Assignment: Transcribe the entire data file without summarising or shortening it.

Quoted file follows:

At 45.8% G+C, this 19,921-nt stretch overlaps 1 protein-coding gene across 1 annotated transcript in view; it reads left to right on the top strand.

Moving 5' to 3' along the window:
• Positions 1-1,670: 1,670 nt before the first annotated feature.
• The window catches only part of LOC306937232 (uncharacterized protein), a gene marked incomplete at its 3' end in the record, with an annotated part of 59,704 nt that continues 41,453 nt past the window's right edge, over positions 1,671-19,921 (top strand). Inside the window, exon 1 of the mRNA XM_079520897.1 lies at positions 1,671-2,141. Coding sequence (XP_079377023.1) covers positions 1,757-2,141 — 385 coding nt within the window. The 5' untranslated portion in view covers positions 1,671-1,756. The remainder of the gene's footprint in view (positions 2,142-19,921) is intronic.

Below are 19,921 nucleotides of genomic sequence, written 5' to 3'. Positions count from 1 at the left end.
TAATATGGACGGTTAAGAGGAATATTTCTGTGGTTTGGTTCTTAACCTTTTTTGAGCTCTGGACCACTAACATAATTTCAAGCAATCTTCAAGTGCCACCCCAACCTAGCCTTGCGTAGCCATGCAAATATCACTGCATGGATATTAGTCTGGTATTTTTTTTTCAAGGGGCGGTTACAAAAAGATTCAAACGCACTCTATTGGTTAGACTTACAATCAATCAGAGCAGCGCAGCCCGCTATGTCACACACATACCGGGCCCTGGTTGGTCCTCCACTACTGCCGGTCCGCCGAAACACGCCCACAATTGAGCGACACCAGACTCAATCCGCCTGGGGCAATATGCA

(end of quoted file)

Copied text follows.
At 45.8% G+C, this 19,921-nt stretch overlaps 1 protein-coding gene across 1 annotated transcript in view; it reads left to right on the top strand.

Moving 5' to 3' along the window:
• Positions 1-1,670: 1,670 nt before the first annotated feature.
• The window catches only part of LOC306937232 (uncharacterized protein), a gene marked incomplete at its 3' end in the record, with an annotated part of 59,704 nt that continues 41,453 nt past the window's right edge, over positions 1,671-19,921 (top strand). Inside the window, exon 1 of the mRNA XM_079520897.1 lies at positions 1,671-2,141. Coding sequence (XP_079377023.1) covers positions 1,757-2,141 — 385 coding nt within the window. The 5' untranslated portion in view covers positions 1,671-1,756. The remainder of the gene's footprint in view (positions 2,142-19,921) is intronic.

Below are 19,921 nucleotides of genomic sequence, written 5' to 3'. Positions count from 1 at the left end.
TAATATGGACGGTTAAGAGGAATATTTCTGTGGTTTGGTTCTTAACCTTTTTTGAGCTCTGGACCACTAACATAATTTCAAGCAATCTTCAAGTGCCACCCCAACCTAGCCTTGCGTAGCCATGCAAATATCACTGCATGGATATTAGTCTGGTATTTTTTTTTCAAGGGGCGGTTACAAAAAGATTCAAACGCACTCTATTGGTTAGACTTACAATCAATCAGAGCAGCGCAGCCCGCTATGTCACACACATACCGGGCCCTGGTTGGTCCTCCACTACTGCCGGTCCGCCGAAACACGCCCACAATTGAGCGACACCAGACTCAATCCGCCTGGGGCAATATGCA